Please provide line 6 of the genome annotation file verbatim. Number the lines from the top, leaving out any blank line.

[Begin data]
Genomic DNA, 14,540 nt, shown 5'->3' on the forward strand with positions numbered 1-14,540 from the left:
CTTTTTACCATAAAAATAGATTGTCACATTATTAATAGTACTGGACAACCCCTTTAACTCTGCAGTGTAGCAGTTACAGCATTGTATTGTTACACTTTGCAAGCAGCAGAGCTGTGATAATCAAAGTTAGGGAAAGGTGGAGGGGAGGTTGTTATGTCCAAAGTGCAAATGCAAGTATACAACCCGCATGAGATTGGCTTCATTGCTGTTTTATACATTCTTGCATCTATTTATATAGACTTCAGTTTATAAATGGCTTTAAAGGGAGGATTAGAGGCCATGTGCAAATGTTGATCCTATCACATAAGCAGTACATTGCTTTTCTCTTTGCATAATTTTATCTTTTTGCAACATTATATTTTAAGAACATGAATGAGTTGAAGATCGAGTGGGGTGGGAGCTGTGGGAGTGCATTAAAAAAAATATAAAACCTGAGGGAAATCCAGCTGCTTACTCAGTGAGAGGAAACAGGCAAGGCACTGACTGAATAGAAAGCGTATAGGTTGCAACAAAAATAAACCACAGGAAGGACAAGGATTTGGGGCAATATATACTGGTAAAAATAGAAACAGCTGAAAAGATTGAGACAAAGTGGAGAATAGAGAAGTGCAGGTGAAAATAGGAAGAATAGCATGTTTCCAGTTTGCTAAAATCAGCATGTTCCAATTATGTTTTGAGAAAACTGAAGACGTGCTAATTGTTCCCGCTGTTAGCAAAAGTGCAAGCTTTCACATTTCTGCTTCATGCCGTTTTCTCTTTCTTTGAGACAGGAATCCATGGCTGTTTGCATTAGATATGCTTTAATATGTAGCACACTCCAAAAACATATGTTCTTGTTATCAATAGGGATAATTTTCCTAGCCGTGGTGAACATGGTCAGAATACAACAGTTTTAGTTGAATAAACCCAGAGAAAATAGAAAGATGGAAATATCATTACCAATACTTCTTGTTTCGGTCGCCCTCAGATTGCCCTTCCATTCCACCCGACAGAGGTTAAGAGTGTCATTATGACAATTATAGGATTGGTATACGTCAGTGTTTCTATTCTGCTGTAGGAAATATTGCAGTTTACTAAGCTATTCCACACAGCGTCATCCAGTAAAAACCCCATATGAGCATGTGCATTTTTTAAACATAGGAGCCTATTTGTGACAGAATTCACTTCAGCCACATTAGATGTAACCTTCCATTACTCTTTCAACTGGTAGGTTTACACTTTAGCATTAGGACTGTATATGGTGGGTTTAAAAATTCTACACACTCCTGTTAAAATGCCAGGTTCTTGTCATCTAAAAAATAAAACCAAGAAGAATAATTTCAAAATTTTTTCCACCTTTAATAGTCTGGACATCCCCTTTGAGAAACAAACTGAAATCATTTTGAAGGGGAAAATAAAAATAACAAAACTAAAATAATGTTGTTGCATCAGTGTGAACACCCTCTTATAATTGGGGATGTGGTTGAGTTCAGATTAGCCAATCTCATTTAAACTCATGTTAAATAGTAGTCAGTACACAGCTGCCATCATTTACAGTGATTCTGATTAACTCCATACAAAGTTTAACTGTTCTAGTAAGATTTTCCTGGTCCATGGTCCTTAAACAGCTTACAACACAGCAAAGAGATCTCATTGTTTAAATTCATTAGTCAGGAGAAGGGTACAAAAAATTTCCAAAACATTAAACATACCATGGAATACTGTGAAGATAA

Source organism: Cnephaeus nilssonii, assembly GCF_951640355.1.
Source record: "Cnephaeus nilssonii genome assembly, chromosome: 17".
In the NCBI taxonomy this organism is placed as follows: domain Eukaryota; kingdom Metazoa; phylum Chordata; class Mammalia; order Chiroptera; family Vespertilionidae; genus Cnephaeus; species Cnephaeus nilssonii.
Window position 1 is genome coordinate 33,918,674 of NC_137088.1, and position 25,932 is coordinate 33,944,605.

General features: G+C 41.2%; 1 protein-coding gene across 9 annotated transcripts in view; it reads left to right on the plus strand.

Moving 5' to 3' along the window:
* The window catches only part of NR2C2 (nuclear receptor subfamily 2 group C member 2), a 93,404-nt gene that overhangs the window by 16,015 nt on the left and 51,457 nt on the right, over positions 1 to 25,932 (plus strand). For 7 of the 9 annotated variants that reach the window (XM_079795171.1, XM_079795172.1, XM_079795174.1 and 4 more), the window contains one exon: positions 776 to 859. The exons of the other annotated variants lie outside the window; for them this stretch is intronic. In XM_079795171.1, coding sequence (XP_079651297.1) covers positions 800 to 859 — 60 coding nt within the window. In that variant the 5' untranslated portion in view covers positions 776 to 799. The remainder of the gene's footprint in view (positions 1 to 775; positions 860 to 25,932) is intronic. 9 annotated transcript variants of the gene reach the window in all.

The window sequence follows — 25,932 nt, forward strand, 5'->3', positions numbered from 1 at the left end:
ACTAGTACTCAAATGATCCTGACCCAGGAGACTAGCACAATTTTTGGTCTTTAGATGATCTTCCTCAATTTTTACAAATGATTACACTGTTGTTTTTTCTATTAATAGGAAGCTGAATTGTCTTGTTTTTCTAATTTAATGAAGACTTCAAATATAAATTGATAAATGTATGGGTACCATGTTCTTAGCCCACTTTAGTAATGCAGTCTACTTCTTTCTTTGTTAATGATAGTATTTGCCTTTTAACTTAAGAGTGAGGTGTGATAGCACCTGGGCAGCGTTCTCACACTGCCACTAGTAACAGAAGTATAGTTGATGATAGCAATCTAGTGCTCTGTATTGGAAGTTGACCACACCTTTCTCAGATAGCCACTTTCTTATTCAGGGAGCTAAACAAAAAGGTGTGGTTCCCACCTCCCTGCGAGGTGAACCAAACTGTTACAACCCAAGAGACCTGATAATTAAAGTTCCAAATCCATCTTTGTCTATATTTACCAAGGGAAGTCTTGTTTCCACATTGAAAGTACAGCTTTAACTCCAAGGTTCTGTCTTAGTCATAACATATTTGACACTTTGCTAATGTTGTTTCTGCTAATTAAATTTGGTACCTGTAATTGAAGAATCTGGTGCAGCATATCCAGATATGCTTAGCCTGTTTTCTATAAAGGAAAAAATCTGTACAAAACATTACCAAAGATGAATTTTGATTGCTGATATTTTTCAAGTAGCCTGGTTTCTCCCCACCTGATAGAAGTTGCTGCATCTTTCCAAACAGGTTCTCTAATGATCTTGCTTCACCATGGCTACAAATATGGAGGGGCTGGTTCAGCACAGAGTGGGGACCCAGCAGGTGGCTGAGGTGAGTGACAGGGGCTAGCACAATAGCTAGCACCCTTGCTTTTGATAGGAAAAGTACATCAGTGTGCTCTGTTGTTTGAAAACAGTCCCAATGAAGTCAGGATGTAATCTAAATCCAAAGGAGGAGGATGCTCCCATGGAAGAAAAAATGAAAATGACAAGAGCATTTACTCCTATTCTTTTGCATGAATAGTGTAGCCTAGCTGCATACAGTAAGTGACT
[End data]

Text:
Window position 1 is genome coordinate 33,918,674 of NC_137088.1, and position 25,932 is coordinate 33,944,605.